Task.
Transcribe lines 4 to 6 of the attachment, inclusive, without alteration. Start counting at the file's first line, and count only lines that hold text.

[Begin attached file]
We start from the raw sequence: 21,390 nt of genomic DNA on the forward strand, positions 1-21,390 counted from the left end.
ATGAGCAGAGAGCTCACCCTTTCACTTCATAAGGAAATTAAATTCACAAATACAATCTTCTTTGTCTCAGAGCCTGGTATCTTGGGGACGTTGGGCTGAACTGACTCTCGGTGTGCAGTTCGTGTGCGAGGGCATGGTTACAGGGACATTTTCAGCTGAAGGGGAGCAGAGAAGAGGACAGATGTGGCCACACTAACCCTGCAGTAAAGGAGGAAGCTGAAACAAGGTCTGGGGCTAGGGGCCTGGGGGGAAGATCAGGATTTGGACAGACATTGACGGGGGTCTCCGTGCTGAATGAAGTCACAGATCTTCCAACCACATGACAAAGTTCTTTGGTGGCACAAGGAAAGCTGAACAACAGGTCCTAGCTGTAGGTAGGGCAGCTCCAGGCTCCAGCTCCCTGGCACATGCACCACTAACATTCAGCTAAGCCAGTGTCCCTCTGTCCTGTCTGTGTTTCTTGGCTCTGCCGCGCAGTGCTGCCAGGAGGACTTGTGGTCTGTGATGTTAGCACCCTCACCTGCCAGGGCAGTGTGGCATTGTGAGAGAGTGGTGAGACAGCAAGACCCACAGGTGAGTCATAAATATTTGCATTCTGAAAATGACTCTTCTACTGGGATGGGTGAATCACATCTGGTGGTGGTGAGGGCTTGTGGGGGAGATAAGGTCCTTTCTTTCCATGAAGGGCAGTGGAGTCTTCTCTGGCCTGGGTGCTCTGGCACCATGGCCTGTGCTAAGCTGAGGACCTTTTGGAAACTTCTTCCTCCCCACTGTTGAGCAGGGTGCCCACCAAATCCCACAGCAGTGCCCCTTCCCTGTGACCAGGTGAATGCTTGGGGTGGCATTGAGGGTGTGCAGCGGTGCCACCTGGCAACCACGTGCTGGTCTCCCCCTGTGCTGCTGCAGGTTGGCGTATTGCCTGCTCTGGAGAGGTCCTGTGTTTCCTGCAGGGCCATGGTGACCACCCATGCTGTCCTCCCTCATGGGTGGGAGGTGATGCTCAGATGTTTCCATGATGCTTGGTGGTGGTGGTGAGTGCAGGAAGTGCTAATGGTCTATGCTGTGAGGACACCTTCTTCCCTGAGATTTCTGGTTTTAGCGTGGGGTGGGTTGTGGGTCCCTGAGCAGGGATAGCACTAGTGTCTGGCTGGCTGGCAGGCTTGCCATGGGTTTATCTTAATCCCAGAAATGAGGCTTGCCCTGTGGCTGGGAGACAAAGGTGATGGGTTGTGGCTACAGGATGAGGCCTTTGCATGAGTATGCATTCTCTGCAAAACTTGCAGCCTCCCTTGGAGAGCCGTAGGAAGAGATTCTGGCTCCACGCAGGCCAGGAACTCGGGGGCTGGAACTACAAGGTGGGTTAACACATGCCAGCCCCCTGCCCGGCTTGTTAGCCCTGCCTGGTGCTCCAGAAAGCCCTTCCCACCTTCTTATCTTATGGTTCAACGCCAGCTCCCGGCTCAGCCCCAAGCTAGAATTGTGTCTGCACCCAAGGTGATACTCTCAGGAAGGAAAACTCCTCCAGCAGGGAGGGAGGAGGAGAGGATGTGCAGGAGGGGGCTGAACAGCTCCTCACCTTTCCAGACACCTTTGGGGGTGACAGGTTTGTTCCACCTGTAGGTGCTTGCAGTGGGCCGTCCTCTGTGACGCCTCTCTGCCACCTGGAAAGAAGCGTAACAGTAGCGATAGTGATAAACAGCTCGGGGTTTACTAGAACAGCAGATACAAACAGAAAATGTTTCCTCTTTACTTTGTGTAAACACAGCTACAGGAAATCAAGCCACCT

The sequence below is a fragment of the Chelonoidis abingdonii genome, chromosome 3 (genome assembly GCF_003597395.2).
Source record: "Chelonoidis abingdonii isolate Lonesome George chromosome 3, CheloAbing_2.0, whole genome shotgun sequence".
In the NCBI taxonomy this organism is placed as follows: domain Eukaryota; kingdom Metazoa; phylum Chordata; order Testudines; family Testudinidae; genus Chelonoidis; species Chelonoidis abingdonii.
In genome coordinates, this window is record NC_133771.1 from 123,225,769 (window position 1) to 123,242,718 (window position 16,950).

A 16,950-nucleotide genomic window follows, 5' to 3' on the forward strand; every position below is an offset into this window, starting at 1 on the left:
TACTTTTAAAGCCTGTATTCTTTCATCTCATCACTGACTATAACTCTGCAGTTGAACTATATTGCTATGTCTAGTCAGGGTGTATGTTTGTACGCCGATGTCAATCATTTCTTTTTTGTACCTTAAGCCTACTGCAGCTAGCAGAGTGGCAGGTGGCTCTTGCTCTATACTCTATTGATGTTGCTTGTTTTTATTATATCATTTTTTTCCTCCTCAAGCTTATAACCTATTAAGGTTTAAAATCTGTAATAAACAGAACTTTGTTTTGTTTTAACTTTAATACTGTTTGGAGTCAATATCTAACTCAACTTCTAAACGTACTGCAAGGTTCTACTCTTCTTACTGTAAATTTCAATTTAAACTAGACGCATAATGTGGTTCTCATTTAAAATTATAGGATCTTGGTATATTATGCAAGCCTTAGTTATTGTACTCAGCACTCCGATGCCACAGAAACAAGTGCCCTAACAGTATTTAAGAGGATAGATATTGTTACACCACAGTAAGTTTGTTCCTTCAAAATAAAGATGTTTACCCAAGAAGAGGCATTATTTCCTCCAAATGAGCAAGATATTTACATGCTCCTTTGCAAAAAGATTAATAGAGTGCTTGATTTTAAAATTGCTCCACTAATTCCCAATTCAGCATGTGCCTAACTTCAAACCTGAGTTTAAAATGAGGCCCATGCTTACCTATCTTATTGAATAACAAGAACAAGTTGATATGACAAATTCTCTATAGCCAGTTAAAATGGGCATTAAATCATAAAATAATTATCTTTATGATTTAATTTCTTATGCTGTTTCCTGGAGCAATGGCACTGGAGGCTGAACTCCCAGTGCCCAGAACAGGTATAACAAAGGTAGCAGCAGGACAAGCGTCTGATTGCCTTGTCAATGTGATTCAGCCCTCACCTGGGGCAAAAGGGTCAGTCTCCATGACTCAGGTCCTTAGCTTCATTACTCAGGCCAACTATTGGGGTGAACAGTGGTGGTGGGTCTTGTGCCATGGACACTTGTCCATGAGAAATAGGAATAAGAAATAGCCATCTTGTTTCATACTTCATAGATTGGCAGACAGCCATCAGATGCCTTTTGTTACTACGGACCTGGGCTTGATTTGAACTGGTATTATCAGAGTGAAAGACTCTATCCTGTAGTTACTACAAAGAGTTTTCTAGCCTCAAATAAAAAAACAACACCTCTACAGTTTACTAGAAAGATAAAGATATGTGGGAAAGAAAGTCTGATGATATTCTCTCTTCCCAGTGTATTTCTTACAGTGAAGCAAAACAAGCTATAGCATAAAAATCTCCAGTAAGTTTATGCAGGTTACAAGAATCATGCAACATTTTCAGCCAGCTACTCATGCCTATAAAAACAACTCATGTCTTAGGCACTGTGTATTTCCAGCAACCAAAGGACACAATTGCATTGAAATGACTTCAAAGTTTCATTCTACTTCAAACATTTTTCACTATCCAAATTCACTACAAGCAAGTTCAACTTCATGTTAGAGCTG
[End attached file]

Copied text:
Source record: "Chelonoidis abingdonii isolate Lonesome George chromosome 3, CheloAbing_2.0, whole genome shotgun sequence".
In the NCBI taxonomy this organism is placed as follows: domain Eukaryota; kingdom Metazoa; phylum Chordata; order Testudines; family Testudinidae; genus Chelonoidis; species Chelonoidis abingdonii.
In genome coordinates, this window is record NC_133771.1 from 123,225,769 (window position 1) to 123,242,718 (window position 16,950).